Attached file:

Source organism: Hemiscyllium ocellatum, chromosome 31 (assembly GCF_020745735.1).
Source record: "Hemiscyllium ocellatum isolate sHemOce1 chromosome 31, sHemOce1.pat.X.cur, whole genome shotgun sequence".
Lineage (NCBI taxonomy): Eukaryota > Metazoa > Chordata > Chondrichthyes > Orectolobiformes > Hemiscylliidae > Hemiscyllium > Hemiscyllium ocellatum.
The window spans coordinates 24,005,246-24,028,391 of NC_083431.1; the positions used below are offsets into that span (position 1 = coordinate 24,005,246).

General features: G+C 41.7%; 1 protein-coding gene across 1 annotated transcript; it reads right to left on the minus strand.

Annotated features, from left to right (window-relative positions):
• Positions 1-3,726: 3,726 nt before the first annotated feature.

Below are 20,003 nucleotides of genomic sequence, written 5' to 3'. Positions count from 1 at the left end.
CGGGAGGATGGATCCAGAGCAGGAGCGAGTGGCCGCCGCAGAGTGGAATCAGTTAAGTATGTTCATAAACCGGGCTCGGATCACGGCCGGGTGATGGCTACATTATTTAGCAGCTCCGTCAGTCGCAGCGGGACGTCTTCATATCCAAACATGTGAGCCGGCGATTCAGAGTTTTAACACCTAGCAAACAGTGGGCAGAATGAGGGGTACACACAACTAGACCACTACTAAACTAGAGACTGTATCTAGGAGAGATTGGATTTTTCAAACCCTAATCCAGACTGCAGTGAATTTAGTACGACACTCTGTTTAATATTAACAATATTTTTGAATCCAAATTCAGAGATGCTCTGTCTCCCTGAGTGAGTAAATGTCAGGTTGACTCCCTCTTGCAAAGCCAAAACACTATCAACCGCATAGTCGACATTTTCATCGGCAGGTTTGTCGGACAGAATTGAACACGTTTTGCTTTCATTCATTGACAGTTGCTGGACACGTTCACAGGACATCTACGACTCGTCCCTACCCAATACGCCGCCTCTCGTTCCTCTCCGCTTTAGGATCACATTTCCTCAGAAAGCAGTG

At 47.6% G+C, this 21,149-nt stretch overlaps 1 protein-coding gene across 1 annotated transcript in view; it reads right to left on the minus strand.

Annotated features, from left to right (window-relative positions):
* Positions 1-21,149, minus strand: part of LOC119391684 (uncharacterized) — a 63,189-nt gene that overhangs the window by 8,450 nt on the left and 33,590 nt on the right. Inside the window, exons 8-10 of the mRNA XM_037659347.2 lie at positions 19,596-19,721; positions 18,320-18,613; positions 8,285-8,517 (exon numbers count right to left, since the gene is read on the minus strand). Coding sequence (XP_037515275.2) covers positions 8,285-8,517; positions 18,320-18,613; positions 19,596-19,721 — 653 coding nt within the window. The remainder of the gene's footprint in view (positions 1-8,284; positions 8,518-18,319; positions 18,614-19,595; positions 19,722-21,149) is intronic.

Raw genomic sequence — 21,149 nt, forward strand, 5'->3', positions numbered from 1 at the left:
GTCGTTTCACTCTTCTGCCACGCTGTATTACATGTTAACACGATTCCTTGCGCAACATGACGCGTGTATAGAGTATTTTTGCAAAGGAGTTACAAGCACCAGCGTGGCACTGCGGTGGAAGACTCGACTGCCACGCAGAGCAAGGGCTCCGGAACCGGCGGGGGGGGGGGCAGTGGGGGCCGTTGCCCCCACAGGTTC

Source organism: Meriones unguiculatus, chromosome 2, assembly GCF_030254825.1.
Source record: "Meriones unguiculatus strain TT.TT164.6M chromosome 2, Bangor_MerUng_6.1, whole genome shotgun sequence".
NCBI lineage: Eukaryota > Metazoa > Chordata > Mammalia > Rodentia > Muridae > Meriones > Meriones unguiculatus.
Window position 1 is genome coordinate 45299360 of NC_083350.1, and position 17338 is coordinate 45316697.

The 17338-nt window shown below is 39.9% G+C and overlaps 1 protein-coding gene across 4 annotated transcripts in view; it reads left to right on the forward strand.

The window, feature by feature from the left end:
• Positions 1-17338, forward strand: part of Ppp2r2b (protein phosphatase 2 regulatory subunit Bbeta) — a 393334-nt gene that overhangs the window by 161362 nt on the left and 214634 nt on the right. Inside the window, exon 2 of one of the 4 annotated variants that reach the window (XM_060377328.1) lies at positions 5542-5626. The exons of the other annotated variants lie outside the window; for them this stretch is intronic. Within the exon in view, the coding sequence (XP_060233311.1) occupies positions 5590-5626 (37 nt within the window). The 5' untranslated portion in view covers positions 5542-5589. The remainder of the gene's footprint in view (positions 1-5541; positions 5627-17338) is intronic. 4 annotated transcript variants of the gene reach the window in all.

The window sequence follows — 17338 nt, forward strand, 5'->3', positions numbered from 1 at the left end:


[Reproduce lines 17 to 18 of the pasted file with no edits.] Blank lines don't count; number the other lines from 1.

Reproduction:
NCBI lineage: Eukaryota > Metazoa > Chordata > Mammalia > Rodentia > Muridae > Meriones > Meriones unguiculatus.
Window position 1 is genome coordinate 45299360 of NC_083350.1, and position 17338 is coordinate 45316697.